Author: Richa Lakhera
Edition language: English
Characters: Neville Valentine, Dorab Silva, Este, Ranganathan, Rathi Thackray, Kimmy White, Molly Limaye
Published: Published July 15th 2018 by Rupa Publications
Format: Paperback, 196 pages
Genre: Crime Fiction, Thriller, Supsense, Crime Thriller, Neo-noir
Hungry Gods by Richa Lakhera is not a book but a thrilling ride into the world of glamour placed above the dark worlds of crime and corporate.
The current timeline begins with the murder of Dinesh Thackray, an act of revenge. Slowly, the author reveals more and more characters with a POV of their own. (Didn’t that sort of POV remind me of GOT? Only one was set in a fictious world full of fantasy elements, while other was set in a more realistic world).
While Dorab Silva, police investigator of Dinesh’s murder, goes about solving the mystery of Dinesh’s death, we get a peek into the lives of Neville Valentine (a rich, handsome, famous superstar), Ranganathan (a lawyer working for Medici), Rathi Thackray (Dinesh’s daughter, lover of Valentine), Kimmy White (Wife of Dinesh, ex-lover of Valentine), Este (a whore from a crime and poverty-stricken Dune trying to find a way out of the place for the sake her daughter) and others. Well, though the POVs are written in third-person, at times it switches to first person and only at the end of the book we get to understand why (my pointing this out is a spoiler in itself so I’m not going to talk about it anymore).
So, about the book’s storyline. Well, it’s an intriguing plot. A murder mystery, yes, but there is more to it. Dinesh’s murder was only the first of a long, haunting, mind-twisting, heart-wrenching series of events. The lives of these people entangled with the life of Dinesh is presented to us in a manner where we feel all kinds of emotion at the same time; disgust, thrill, sympathy, empathy, hatred, more hatred, and no goddamn admiration, thanks to Richa for making each character so dark, we totally love of for the fuck-ups they are. Anyhow the base of entire storyline depends on Medici, a pharmaceutical company that is selling lies to people at a very high cost while breaking all sorts of laws. If that’s not enough it has also setup its own studio to make a TV series and a movie—Healers—whose main purpose is to promote its own Heal drugs, but is nothing more than an amalgamation of violence, crime, sex and rape.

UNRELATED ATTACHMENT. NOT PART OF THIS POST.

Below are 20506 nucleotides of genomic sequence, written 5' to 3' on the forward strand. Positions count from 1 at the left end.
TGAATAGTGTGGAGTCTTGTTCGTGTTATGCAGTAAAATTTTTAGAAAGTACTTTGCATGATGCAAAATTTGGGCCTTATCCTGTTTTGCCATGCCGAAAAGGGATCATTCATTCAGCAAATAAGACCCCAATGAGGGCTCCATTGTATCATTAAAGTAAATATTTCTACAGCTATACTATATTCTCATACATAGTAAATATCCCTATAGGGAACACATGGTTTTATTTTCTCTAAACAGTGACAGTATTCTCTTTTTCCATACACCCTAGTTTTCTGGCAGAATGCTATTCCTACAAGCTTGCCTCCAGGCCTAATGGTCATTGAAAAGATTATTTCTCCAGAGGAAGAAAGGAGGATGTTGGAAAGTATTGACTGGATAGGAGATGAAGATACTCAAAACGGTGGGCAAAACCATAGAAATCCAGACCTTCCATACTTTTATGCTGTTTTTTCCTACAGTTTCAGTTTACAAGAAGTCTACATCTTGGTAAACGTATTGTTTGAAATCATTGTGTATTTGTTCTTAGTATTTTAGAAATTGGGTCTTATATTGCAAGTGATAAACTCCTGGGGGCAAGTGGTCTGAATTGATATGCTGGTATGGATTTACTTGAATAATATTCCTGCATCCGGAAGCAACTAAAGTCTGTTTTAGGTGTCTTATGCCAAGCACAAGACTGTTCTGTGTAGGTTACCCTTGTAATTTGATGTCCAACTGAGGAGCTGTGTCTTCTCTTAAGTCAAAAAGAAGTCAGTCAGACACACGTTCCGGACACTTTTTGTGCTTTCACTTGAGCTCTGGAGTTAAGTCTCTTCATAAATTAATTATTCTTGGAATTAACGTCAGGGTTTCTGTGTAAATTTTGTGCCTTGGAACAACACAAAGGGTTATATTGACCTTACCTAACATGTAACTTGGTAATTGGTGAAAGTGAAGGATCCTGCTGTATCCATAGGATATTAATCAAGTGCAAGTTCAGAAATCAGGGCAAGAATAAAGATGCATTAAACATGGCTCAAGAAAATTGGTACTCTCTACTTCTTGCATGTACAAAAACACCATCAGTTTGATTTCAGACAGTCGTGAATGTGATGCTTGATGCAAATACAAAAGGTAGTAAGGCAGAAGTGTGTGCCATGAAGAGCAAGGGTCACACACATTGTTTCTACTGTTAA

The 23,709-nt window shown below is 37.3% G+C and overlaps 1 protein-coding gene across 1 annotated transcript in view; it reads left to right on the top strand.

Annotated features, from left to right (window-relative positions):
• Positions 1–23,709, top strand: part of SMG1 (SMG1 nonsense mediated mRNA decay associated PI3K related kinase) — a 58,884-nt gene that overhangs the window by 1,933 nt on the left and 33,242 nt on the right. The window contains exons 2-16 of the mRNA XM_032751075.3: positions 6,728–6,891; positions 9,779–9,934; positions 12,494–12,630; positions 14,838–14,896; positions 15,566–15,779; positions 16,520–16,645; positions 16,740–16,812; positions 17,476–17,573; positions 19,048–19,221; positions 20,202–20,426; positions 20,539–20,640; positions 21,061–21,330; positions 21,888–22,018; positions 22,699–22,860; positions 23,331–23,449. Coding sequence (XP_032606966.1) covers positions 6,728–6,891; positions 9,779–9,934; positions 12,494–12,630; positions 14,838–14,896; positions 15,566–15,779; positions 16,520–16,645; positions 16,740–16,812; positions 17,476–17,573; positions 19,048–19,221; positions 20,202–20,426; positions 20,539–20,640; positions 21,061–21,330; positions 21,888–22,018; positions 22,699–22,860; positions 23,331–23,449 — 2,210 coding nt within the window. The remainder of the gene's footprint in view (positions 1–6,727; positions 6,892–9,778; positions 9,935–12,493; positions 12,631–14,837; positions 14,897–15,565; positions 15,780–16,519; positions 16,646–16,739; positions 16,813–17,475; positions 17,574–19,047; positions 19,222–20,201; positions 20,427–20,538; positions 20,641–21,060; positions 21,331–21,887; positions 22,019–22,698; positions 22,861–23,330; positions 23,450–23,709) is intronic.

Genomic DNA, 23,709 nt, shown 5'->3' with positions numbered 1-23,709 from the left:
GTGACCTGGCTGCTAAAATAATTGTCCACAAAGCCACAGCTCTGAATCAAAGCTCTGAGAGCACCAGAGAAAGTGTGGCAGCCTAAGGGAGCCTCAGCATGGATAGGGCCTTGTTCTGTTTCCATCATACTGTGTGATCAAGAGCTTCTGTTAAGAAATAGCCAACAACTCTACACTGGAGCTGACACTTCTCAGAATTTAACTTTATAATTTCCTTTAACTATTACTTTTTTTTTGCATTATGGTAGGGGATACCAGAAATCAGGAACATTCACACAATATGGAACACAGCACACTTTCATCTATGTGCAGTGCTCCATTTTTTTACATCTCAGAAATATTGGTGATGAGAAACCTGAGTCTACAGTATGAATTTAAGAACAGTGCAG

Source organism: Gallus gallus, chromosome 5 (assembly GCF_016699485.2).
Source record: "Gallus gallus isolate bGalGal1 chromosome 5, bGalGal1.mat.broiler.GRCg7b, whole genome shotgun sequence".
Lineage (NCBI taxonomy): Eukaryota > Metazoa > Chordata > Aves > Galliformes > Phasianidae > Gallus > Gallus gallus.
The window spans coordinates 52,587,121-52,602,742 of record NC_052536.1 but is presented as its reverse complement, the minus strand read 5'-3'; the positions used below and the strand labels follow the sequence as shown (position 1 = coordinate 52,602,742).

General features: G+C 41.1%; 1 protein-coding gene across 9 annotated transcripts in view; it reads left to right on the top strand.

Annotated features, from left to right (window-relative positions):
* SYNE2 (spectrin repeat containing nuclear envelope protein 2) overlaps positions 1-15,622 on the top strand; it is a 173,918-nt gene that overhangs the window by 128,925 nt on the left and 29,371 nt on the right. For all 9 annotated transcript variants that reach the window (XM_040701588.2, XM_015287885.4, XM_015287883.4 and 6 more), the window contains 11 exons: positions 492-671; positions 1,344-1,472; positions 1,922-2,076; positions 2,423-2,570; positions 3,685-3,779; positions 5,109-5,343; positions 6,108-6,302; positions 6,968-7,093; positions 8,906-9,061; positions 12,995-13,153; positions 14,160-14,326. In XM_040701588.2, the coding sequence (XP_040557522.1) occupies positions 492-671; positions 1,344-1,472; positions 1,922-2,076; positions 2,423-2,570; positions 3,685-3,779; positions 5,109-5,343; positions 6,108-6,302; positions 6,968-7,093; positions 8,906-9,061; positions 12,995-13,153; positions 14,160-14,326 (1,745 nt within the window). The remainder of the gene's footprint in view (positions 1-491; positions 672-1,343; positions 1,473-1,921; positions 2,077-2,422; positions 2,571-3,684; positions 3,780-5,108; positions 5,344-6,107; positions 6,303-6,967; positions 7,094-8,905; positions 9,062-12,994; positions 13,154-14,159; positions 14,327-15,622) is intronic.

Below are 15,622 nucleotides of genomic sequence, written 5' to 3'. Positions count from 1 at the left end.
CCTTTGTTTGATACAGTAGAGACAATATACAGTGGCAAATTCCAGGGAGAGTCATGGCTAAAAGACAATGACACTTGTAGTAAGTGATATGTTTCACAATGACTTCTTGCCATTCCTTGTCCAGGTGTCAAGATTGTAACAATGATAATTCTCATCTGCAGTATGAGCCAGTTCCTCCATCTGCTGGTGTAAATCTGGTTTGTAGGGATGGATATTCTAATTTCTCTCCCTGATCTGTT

The book is a piece of fiction, but is it really much different from the real world? Although the overall story is a cliché and has been used and reused multiple times, a vigilante on a crusade to avenge rape and murder of a family member, it’s the way Richa has written it which makes it interesting. We also get a glimpse of a darker world of sadomasochistic sexual afflictions, drug abuse, incest and paedophilia plaguing people from each part of society ranging from the poor souls of Dune to the rich and famous people of the city. I must say how the author has represented the world in her book is a very bold move, as it intrudes into those domains of the society which no one is ready to talk about in the open, as if it will burn their tongue to speak about these issues, no matter how they might secretly enjoy it. Risky experiment but with an interesting piece in the end.
Writing style is intriguing with an evoking detailing of the scenes and setting, just the appropriate revealing of layers one after another, and an excellent use of vocabulary. The author hasn’t provided with clear real-world setting or timeline, except that some past events are dated to 1993. Even the choice of character names is interesting and leave little to guess their background. And, although, the author has shown the darker aspects of our society through her story we never get to hear an opinion from her about the same which sets a good pace and lets us focus on the uncertainty of the storyline without worrying about the moral boundary.
As the storyline is setup within a few weeks and have many POVs, the author has still managed to build her characters in a thought-provoking fashion that we have enough to form our own opinions and mental image of each of them.
The resolution of the story is somewhat unexpected and leaves you hanging with an open mouth thinking why it had to be this way. Even so it leaves you satisfied in a twisted manner if not another way.
Overall, Hungry Gods is neo-noir crime thriller, a bold representation of the dark, sadistic world that we live in. It’s a book you must read but read at your own risk because it might leave an aftertaste. The writing style is enthralling, characters are well-written and full of surprises, but you might not love them for their darkness. Pace is excellent and if you read quick, you can finish it in one go. Resolution is surprisingly crisp. Not recommended for the light-hearted ones.